Closer US-Vietnam ties help music flourish on both continents

Fans of the bittersweet music of loss and longing that has unified millions of Vietnamese expats in the US are warming to songs and stars from a homeland many still mistrust, AFP reported.

Government censorship guarantees that exports from Vietnam's booming music industry boast themes of love and patriotism - not the political undercurrents that swirl through songs by Vietnamese expats in the United States, whose plight is a common theme.

What these divergent branches of the same music long have shared is style, with soaring songs that sound like sentimental Western-style ballads. Now, after three decades of independent evolution, they are growing closer still - a reunion that reflects warming US-Vietnamese relations, and is the next natural step in the music's own journey.

Artists o­n both sides of the Pacific o­nce beholden to political issues say they are more free artistically, and that the beneficiary is the music. The new dynamic is clear in Orange County, home to the largest population of Vietnamese outside Vietnam.

Singers living in California who o­nce were boycotted by anti-communist activists for performing in Vietnam can tour their homeland with little worry.

And expatriate Vietnamese who saw Vietnam's music industry as the long arm of a government they despise are slowly moderating their views. So many starlets from Hanoi and Saigon now perform in the United States that some fans can't be sure who comes from where.

Loc Nguyen, a 64-year-old San Jose resident and music fan, was a fighter pilot for South Vietnam and spent time in a communist re-education camp. Like many expatriate Vietnamese, he fled after the fall of Saigon in 1975.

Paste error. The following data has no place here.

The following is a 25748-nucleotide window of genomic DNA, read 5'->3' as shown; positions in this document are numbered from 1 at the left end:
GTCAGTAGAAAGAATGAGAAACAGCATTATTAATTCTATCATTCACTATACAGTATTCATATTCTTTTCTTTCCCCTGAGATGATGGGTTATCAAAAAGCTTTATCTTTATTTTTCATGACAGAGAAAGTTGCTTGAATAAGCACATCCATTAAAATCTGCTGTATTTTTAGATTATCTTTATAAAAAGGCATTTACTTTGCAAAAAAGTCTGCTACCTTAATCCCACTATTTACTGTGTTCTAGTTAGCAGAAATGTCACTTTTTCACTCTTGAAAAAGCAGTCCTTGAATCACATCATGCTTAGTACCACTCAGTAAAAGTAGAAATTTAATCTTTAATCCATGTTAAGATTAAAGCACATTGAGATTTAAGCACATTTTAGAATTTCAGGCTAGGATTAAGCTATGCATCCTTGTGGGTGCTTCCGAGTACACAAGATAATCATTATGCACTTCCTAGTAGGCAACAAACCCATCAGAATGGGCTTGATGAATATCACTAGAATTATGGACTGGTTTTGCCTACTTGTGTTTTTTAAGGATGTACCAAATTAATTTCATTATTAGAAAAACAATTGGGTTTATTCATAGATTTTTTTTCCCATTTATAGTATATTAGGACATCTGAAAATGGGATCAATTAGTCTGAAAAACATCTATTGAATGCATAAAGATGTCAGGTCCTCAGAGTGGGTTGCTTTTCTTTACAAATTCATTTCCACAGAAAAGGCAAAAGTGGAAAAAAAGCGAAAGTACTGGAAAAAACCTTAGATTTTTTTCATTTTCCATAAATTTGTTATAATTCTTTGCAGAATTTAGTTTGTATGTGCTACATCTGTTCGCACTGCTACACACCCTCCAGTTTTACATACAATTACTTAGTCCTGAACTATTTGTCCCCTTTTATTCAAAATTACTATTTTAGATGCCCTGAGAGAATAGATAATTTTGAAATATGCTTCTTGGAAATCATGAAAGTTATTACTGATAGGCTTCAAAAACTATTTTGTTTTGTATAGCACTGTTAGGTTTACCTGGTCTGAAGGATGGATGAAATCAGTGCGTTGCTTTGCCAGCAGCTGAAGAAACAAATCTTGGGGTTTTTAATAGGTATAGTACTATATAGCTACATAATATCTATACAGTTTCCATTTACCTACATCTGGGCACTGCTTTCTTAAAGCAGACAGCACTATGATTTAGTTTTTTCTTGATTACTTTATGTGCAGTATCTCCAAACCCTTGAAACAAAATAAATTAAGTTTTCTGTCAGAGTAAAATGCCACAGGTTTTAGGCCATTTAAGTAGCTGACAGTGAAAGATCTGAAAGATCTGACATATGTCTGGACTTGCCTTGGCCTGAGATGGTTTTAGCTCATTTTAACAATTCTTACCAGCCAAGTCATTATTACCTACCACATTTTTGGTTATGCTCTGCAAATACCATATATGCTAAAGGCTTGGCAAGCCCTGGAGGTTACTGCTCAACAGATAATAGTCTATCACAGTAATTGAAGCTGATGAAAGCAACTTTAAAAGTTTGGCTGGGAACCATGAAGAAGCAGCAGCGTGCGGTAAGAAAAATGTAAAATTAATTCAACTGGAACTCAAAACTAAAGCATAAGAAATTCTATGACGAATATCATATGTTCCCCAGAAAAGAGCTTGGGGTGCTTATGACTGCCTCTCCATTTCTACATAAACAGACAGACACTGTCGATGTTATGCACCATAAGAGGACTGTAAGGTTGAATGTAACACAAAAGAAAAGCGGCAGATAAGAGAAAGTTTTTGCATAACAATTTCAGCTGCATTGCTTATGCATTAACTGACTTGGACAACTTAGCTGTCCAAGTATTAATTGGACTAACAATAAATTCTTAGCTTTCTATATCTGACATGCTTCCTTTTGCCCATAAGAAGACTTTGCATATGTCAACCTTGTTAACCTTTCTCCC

He recently went to see the aging Elvis Phuong, a star who made his fortune in the United States, but was equally excited to hear two baby-faced Vietnamese divas who recently arrived in California.

Nguyen said that after many years, expatriate Vietnamese are beginning to realize performers should be judged by the music they make, not where they're from.

"If I was to hear a beautiful Russian song, I'm not going to hate it because it's associated with the Soviets," Nguyen said through a translator.

Orange County's crowded Little Saigon district is the Nashville of the expatriate Vietnamese music industry. Production houses such as Paris By Night and Asia Entertainment, Inc. churn out thousands of CDs and DVDs by expatriate stars.

The DVDs in particular - recordings of live concerts and variety shows featuring dozens of singers and comedians - are a common touchstone for a community of about 3 million Vietnamese living in dozens of countries.


As recently as five years ago, the anti-communist zeal of expatriate Vietnamese caused trouble for artists o­n both sides of the Pacific.

When Elvis Phuong toured Vietnam in 2000 for the first time since 1975, promoters canceled 12 shows in the US in protest, according to Caroline Kieu Linh Valverde, an Asian-American Studies professor at the University of California, Davis.

Now, Phuong lives most of the year in Saigon and regularly performs in the United States and other Western nations. A mainstay of the American Vietnamese pop scene, Phuong found fans in Vietnam hungry for live performances after buying pirated copies of his CDs and DVDs.

This year Lynda Trang Dai, a.k.a. the "Vietnamese Madonna," returned to her homeland for the first time since 1979. She's already planning a three-city "Lynda Live in Vietnam" tour for August.

"Sometimes I have to hold back from crying because it's just so touching the way the audience responds to me. They idolize me, like the real Vietnamese Madonna," said Dai, 35. "They've been waiting for so long for me to come back."

Source: AFP